DOI: 10.1093/geroni/igad104.0113 ISSN: 2399-5300


Alyssa Minton, Christian Waugh, Jason Snyder, Susan Charles, Claudia Haase, Joseph Mikels
  • Life-span and Life-course Studies
  • Health Professions (miscellaneous)
  • Health (social science)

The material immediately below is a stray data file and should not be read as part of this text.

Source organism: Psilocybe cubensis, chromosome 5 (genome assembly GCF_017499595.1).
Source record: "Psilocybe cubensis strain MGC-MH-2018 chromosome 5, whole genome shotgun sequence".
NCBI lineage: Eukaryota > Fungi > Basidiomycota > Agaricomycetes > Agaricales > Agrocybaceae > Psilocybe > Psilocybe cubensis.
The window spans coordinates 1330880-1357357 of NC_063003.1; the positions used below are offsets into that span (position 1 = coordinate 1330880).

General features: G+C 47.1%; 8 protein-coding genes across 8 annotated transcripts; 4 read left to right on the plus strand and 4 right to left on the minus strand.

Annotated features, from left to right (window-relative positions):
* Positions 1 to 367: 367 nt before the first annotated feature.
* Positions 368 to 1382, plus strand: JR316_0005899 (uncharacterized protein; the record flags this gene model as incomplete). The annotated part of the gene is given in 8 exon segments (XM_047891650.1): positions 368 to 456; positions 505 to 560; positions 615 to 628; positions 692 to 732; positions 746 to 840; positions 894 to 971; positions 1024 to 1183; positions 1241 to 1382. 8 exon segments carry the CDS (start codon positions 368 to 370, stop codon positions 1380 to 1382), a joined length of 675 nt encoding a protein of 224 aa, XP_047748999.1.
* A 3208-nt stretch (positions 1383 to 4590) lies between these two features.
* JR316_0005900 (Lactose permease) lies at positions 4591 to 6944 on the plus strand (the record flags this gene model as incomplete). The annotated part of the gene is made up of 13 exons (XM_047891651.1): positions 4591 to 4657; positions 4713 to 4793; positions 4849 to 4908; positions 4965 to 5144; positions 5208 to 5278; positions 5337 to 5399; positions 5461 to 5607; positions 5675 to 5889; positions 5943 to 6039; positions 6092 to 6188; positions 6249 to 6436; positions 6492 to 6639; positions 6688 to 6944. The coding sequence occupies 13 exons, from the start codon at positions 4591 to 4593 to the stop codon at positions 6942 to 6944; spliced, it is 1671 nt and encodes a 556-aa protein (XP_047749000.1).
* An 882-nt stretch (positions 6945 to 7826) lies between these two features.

Strength and vulnerability integration theory (SAVI; Charles, 2010) posits that age differences in emotional experiences vary based on the distance from an emotionally eliciting event. Before and after a stressor, SAVI predicts that older age is related to motivational strivings that often result in higher levels of well-being. During stressor exposure, however, age effects are predicted to be attenuated or disappear completely. The present study examined how younger (n = 85; M age = 22.56 years) and older (n = 85; M age = 71.05 years) adults reacted to and recovered from a cognitive stressor using repeated positive and negative emotion probes. Results showed that both age groups were negatively impacted by the stressor, and both reported an initial boost in recovery afterward. However, older adults continued to recover across the recovery period compared to younger adults. This work elucidates that older adults are significantly impacted by stress but exhibit a resounding recovery.

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